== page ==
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Watching 'Zombieland' is the golden rule

Just the right amount of cannibalistic dismemberment perfectly peppers a recently released comedy horror film of blood-choked zombies.

Written by Rhett Reese and Paul Wernick and directed by first-timer Ruben Fleischereich, “Zombieland” is a dark comedy set in a catastrophic world of mindless zombies bent on making meals out of stars Woody Harrelson, Jesse Eisenberg, Emma Stone and Abigail Breslin.

“Zombieland” opens with Jesse Eisenberg’s Cliff Notes narration of “how the world came to end as we know it” and the rules he lives by to survive these harrowing times.

These rules present a contextual frame in which the story is often presented as characters follow or ignore them.

Appearing at first to follow the standard boilerplate highway of zombie genres, the film takes the off-ramp as the story joins up various odd and eccentric travelers like Eisenberg and transforms them into more of a college road trip/coming-of-age film set on a backdrop of the wastelands of humanity.

The human angle in this film of “unhuman” adversity is what grabs the viewer. It presents a scenario to which people can relate.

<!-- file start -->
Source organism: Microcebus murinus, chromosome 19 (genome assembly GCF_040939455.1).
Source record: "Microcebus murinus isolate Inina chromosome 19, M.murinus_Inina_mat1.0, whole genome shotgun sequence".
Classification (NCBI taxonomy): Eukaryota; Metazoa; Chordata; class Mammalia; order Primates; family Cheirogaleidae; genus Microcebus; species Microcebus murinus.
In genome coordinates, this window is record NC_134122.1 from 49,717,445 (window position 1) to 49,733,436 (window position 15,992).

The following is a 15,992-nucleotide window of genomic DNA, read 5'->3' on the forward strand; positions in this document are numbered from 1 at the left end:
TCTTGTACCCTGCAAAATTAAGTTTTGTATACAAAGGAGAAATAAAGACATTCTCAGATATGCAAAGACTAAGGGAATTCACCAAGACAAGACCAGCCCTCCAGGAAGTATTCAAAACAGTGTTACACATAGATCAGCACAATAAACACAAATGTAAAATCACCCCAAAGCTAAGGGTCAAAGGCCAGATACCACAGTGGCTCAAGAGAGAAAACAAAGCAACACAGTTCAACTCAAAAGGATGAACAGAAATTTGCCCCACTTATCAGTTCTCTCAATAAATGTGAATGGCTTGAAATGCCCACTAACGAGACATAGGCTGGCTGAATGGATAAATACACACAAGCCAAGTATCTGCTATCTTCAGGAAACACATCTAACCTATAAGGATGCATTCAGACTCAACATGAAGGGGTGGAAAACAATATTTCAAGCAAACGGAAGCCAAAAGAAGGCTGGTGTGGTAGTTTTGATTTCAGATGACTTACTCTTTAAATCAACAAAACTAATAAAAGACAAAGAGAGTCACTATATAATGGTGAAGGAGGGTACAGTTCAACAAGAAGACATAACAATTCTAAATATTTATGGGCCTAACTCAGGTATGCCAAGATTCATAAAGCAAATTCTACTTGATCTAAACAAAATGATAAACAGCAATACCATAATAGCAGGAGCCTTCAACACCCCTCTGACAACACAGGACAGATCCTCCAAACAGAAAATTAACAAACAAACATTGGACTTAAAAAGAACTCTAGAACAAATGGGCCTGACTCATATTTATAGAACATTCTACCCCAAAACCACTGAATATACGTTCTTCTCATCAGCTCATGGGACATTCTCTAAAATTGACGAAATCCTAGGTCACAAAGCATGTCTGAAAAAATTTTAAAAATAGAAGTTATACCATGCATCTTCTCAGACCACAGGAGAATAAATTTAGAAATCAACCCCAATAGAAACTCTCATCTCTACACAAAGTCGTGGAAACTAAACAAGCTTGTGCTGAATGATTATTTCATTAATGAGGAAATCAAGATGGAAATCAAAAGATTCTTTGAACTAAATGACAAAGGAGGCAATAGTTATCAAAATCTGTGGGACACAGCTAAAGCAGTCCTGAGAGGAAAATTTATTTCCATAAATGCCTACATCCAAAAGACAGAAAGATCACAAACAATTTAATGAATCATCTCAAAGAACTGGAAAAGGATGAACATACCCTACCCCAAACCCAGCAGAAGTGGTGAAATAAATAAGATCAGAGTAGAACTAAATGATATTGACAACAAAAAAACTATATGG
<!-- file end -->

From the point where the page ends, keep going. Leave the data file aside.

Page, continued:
Each character in the film enters with a past he is either running from or trying to recapture.

The actual dilemma they are facing is irrelevant. Be it hurricanes, volcanoes, wars, plague, meteors, tidal waves or buffalo, the real conflict is the interpersonal one between the small group of survivors. The obstacles in their way can be overcome as long as they trust one another.

This film is well directed and edited. Special effects are used seamlessly throughout the film and create some very unexpected shots.

Especially powerful were the staggered presentations of some of the characters’ back stories, giving new light to their motivations later in the film.

While perhaps not a movie for a family with small children, we definitely recommend it for viewers with the stomach to handle a little cannibalism.

Funny, touching and inspiring, it may make one learn to appreciate the little things in life he often takes for granted.

This film is rated ‘R’ for horror violence/gore and language and has a run time of 80 minutes.


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